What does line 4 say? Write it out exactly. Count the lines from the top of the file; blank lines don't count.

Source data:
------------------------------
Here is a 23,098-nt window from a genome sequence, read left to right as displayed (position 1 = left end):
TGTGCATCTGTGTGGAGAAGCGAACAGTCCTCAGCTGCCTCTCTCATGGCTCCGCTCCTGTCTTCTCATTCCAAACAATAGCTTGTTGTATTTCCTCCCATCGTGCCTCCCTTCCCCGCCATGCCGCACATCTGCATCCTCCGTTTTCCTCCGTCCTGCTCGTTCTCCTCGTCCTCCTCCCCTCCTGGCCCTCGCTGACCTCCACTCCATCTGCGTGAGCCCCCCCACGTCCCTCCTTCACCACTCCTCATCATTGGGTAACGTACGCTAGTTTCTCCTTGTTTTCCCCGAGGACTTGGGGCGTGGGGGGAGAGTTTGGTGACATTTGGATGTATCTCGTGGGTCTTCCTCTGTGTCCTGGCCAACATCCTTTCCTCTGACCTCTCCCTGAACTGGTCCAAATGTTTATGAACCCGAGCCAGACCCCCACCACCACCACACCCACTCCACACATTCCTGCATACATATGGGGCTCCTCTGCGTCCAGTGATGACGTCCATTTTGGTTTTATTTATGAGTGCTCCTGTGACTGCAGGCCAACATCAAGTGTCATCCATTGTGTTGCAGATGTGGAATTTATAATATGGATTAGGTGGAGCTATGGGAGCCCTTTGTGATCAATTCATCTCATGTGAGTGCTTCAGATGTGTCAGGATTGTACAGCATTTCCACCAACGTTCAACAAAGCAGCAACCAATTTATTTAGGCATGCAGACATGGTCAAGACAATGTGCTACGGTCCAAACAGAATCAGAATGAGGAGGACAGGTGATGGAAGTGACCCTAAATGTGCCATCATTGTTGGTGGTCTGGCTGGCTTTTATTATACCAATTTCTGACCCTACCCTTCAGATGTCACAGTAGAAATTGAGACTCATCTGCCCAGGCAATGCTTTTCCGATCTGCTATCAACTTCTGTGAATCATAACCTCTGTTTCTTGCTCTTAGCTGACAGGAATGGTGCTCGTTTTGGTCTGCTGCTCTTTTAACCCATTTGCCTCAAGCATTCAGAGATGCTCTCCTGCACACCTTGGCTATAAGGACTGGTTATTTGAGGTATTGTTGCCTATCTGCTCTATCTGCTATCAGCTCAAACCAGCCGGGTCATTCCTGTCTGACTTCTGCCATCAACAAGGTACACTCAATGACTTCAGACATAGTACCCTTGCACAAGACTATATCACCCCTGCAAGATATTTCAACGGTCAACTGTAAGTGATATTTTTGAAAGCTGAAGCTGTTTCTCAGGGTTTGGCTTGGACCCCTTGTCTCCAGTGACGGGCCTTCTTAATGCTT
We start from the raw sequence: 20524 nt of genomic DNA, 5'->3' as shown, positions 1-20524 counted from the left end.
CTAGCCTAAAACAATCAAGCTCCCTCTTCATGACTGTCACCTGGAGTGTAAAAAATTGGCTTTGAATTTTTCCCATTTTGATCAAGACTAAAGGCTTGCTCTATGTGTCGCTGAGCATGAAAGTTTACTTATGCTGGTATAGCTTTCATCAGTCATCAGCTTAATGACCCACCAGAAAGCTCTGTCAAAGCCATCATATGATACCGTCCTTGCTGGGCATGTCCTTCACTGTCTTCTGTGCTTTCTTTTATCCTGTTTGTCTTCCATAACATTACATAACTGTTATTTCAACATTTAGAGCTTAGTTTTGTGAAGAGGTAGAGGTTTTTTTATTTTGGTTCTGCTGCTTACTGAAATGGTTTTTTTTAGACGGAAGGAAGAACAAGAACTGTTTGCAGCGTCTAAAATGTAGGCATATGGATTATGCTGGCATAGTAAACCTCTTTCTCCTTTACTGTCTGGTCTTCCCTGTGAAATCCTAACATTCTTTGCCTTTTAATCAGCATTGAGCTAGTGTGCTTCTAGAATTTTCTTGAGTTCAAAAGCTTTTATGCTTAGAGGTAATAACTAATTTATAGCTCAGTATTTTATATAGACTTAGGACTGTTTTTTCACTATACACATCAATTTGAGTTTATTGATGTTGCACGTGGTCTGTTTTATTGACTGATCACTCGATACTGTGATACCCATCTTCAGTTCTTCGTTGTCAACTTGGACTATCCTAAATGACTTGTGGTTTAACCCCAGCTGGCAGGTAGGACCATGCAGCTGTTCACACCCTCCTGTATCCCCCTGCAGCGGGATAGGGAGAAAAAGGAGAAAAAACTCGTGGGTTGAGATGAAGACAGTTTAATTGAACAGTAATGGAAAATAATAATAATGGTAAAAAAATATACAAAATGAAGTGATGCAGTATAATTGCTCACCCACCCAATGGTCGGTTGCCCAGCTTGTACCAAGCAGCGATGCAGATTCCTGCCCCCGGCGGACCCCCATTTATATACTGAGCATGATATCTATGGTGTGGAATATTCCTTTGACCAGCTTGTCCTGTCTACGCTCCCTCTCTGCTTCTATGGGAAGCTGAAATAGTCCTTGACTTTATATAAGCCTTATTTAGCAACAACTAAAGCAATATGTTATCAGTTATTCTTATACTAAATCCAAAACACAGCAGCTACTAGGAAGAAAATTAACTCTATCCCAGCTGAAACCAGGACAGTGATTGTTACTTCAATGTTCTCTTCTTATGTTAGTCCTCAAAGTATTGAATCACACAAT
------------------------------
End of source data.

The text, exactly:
CTAGCCTAAAACAATCAAGCTCCCTCTTCATGACTGTCACCTGGAGTGTAAAAAATTGGCTTTGAATTTTTCCCATTTTGATCAAGACTAAAGGCTTGCTCTATGTGTCGCTGAGCATGAAAGTTTACTTATGCTGGTATAGCTTTCATCAGTCATCAGCTTAATGACCCACCAGAAAGCTCTGTCAAAGCCATCATATGATACCGTCCTTGCTGGGCATGTCCTTCACTGTCTTCTGTGCTTTCTTTTATCCTGTTTGTCTTCCATAACATTACATAACTGTTATTTCAACATTTAGAGCTTAGTTTTGTGAAGAGGTAGAGGTTTTTTTATTTTGGTTCTGCTGCTTACTGAAATGGTTTTTTTTAGACGGAAGGAAGAACAAGAACTGTTTGCAGCGTCTAAAATGTAGGCATATGGATTATGCTGGCATAGTAAACCTCTTTCTCCTTTACTGTCTGGTCTTCCCTGTGAAATCCTAACATTCTTTGCCTTTTAATCAGCATTGAGCTAGTGTGCTTCTAGAATTTTCTTGAGTTCAAAAGCTTTTATGCTTAGAGGTAATAACTAATTTATAGCTCAGTATTTTATATAGACTTAGGACTGTTTTTTCACTATACACATCAATTTGAGTTTATTGATGTTGCACGTGGTCTGTTTTATTGACTGATCACTCGATACTGTGATACCCATCTTCAGTTCTTCGTTGTCAACTTGGACTATCCTAAATGACTTGTGGTTTAACCCCAGCTGGCAGGTAGGACCATGCAGCTGTTCACACCCTCCTGTATCCCCCTGCAGCGGGATAGGGAGAAAAAGGAGAAAAAACTCGTGGGTTGAGATGAAGACAGTTTAATTGAACAGTAATGGAAAATAATAATAATGGTAAAAAAATATACAAAATGAAGTGATGCAGTATAATTGCTCACCCACCCAATGGTCGGTTGCCCAGCTTGTACCAAGCAGCGATGCAGATTCCTGCCCCCGGCGGACCCCCATTTATATACTGAGCATGATATCTATGGTGTGGAATATTCCTTTGACCAGCTTGTCCTGTCTACGCTCCCTCTCTGCTTCTATGGGAAGCTGAAATAGTCCTTGACTTTATATAAGCCTTATTTAGCAACAACTAAAGCAATATGTTATCAGTTATTCTTATACTAAATCCAAAACACAGCAGCTACTAGGAAGAAAATTAACTCTATCCCAGCTGAAACCAGGACAGTGATTGTTACTTCAATGTTCTCTTCTTATGTTAGTCCTCAAAGTATTGAATCACACAAT